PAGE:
Viewpoint: Learning from the pandemic to tackle climate change

Four elements of nature, fire, water, earth, and air

The pandemic has brought research and innovation out of the lab and the library and into society.

Building a greener future

If we can capture this more open relationship between science and society, we can emerge in a better place and build a greener, more sustainable and more equitable future.

Over the past 18 months, we have all witnessed the process of research and innovation in real time, live on television. We did not have ready-made answers to this new and deadly virus, but we had an excellent research and innovation base, covering a wide range of disciplines and expertise, with diverse infrastructures and decades of discovery on which to build, so we could mobilise and respond fast.

Everyone could watch as we gathered data and designed studies to find out about:

  • how the virus spreads
  • how our immune systems respond
  • who is most at risk of serious disease, and why
  • what we can all do to help combat its effects
  • what can be done to combat the many effects of the lockdowns needed to tackle the virus.

Everyone was directly impacted. Everyone could directly help tackle the pandemic.

Responding to the pandemic

For me an emblematic moment was walking from my flat in Cambridge to a local GPs surgery, being signed in by cheerful volunteers, chatting with a GP who was still smiling despite no doubt having vaccinated 100s of people all day every day for weeks, and getting my first dose of the AstraZeneca vaccine, which I knew was the product of the full diversity of talents working across the research and innovation system, which I care so much about.

This small volume of liquid entering my arm was the product of a massive network of people:

  • from the researchers with bold and high risk ideas about how a new generation of vaccines could be made
  • through to the trials managers and volunteers, and talented regulators ensuring it could be safely used
  • to the manufacturers producing this new vaccine at scale and at speed
  • to the NHS galvanising a massive effort across the UK to get the vaccine to people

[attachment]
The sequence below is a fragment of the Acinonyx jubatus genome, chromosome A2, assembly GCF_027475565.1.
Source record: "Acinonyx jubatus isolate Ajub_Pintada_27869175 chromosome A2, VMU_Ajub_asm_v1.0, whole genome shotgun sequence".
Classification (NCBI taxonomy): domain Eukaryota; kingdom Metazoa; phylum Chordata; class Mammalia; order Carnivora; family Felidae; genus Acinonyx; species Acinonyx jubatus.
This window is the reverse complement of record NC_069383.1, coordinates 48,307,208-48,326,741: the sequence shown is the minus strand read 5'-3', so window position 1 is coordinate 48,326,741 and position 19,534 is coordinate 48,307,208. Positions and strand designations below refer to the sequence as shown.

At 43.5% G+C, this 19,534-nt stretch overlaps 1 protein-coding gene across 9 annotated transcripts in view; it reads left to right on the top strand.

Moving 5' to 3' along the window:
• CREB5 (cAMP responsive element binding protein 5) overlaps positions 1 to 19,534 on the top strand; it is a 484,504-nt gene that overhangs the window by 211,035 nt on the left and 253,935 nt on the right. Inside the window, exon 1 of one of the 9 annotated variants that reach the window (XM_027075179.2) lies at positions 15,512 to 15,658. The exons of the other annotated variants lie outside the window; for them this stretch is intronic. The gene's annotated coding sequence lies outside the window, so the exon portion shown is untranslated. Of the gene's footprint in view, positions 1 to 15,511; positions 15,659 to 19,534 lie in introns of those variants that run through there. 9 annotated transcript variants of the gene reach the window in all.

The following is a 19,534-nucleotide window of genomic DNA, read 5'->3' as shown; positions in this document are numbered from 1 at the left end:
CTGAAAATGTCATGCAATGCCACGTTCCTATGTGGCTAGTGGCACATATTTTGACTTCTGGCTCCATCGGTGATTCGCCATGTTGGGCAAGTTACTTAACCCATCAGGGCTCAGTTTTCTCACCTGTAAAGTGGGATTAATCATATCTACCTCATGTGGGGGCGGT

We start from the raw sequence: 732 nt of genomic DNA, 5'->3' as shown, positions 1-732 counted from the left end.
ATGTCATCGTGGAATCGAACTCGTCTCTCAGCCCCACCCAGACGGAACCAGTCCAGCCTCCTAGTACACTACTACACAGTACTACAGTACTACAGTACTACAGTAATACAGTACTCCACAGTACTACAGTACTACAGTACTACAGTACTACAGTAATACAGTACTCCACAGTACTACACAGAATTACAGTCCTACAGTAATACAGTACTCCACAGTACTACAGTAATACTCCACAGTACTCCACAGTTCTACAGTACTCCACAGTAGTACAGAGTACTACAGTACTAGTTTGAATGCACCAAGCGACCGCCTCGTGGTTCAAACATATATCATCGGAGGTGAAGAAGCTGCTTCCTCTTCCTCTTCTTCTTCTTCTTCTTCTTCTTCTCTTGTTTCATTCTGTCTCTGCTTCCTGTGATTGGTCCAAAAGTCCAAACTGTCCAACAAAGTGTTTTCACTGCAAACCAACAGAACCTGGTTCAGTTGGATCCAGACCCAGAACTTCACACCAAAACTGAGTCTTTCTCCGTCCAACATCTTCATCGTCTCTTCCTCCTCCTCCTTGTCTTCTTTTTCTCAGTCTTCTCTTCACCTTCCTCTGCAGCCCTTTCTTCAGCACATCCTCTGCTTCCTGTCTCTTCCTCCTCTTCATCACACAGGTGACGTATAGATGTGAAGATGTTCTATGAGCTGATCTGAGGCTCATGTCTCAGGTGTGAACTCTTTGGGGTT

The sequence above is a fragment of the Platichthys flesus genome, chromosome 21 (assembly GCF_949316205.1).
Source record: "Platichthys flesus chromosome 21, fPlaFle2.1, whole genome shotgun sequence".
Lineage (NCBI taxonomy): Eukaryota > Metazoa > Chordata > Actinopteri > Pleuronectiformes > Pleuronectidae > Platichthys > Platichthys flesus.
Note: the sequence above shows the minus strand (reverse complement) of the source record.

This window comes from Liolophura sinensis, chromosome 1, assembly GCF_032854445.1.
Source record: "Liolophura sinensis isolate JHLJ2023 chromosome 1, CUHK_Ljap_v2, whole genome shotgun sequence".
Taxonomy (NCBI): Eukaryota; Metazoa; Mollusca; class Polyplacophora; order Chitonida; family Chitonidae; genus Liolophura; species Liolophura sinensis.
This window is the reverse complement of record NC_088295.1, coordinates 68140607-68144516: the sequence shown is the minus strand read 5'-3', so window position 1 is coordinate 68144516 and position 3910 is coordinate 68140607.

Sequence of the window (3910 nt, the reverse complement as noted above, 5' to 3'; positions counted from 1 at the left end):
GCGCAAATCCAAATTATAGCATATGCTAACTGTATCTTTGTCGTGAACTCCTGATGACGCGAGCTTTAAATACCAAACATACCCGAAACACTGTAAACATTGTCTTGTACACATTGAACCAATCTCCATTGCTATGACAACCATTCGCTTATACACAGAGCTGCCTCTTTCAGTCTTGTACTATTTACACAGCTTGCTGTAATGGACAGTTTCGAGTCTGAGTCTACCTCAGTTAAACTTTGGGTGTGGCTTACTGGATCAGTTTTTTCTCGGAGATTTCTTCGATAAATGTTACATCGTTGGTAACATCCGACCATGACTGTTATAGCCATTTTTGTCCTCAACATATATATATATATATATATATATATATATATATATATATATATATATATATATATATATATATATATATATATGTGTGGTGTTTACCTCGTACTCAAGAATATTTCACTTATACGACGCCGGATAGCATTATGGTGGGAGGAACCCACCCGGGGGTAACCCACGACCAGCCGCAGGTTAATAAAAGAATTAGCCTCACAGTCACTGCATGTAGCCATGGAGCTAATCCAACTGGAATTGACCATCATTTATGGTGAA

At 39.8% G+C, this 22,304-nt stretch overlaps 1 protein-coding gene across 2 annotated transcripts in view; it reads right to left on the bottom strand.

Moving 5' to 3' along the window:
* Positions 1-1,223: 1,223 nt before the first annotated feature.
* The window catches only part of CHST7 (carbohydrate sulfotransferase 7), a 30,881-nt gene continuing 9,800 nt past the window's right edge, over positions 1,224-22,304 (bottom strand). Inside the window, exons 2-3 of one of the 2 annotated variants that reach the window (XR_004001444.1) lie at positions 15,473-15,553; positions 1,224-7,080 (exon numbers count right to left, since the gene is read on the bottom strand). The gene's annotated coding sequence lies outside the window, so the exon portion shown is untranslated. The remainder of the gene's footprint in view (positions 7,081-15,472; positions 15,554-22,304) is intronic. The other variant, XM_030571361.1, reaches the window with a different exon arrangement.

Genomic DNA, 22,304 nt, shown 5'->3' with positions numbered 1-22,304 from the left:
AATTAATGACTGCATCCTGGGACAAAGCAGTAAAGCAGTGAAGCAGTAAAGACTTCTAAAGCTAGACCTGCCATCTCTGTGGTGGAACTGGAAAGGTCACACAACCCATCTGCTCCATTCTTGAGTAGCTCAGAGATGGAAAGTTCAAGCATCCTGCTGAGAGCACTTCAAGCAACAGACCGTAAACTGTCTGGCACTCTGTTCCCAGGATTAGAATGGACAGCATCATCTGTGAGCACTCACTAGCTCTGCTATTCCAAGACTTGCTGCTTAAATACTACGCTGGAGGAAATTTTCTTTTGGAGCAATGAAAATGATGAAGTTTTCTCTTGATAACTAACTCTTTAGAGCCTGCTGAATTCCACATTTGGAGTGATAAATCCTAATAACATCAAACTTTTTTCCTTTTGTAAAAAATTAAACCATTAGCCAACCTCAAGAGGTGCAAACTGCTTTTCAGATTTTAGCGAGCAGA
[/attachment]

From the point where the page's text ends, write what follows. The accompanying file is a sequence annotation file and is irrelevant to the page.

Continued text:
• and of course, the people themselves taking time to go and get the jab to protect those around them.

This has been a collaboration at a truly national scale. By everyone for everyone.

Solutions to climate change

And now, as we begin to build back, another global crisis looms large. Today, leaders from across the world will gather in Glasgow for the United Nations’ climate change summit, COP26. Climate change, like the pandemic, affects everyone, can be deadly, and will amplify inequalities in our society. And like the pandemic, everyone will need to contribute to mitigating its many effects.

As with the pandemic, we can follow the science and listen to the scientists, and it will take much more than that. The science will help us to navigate an uncertain world. It will not tell us what to do, that is a choice we all have to make. Science will provide vital evidence to understand the challenge and to develop the best solutions. Innovation will make those solutions a reality and all of us can adopt those solutions, changing how we live and work in profound ways. This has to be a truly global effort, by everyone for everyone.

Through the pandemic, we have seen:

  • what can be done
  • what works well
  • what the pitfalls might be.

There is nothing good about a pandemic and nothing good about climate change, but we can learn from the pandemic to tackle climate change in the most effective way possible, rebuilding an inclusive, greener, innovation economy to which everyone can contribute and from which everyone benefits.

A version of this blog was published in the Independent newspaper.

Top image:  Credit: fermate/GettyImages

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